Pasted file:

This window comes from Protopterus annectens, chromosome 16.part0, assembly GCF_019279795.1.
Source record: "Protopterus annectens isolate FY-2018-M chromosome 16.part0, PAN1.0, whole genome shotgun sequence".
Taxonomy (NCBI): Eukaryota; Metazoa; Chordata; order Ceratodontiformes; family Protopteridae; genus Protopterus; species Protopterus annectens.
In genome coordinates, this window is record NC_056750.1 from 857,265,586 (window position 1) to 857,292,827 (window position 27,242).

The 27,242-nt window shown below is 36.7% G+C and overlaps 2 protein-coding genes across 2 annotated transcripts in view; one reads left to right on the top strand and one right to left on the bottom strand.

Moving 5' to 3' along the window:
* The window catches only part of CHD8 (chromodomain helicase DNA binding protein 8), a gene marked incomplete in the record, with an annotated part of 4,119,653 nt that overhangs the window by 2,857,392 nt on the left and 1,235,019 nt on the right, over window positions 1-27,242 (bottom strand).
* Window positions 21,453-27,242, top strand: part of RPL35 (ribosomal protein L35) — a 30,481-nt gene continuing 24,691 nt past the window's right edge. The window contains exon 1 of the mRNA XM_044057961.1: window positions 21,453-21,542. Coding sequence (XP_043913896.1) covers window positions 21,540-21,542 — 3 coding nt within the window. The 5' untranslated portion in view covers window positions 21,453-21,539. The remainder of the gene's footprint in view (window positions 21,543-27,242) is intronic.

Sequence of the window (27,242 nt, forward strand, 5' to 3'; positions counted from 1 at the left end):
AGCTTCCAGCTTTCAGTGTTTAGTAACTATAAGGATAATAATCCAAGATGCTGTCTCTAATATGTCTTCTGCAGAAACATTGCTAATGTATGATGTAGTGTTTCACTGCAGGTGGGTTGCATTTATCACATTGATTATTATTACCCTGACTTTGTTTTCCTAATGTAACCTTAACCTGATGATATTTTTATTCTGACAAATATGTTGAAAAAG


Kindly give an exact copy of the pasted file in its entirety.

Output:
This window comes from Protopterus annectens, chromosome 16.part0, assembly GCF_019279795.1.
Source record: "Protopterus annectens isolate FY-2018-M chromosome 16.part0, PAN1.0, whole genome shotgun sequence".
Taxonomy (NCBI): Eukaryota; Metazoa; Chordata; order Ceratodontiformes; family Protopteridae; genus Protopterus; species Protopterus annectens.
In genome coordinates, this window is record NC_056750.1 from 857,265,586 (window position 1) to 857,292,827 (window position 27,242).

The 27,242-nt window shown below is 36.7% G+C and overlaps 2 protein-coding genes across 2 annotated transcripts in view; one reads left to right on the top strand and one right to left on the bottom strand.

Moving 5' to 3' along the window:
* The window catches only part of CHD8 (chromodomain helicase DNA binding protein 8), a gene marked incomplete in the record, with an annotated part of 4,119,653 nt that overhangs the window by 2,857,392 nt on the left and 1,235,019 nt on the right, over window positions 1-27,242 (bottom strand).
* Window positions 21,453-27,242, top strand: part of RPL35 (ribosomal protein L35) — a 30,481-nt gene continuing 24,691 nt past the window's right edge. The window contains exon 1 of the mRNA XM_044057961.1: window positions 21,453-21,542. Coding sequence (XP_043913896.1) covers window positions 21,540-21,542 — 3 coding nt within the window. The 5' untranslated portion in view covers window positions 21,453-21,539. The remainder of the gene's footprint in view (window positions 21,543-27,242) is intronic.

Sequence of the window (27,242 nt, forward strand, 5' to 3'; positions counted from 1 at the left end):
AGCTTCCAGCTTTCAGTGTTTAGTAACTATAAGGATAATAATCCAAGATGCTGTCTCTAATATGTCTTCTGCAGAAACATTGCTAATGTATGATGTAGTGTTTCACTGCAGGTGGGTTGCATTTATCACATTGATTATTATTACCCTGACTTTGTTTTCCTAATGTAACCTTAACCTGATGATATTTTTATTCTGACAAATATGTTGAAAAAG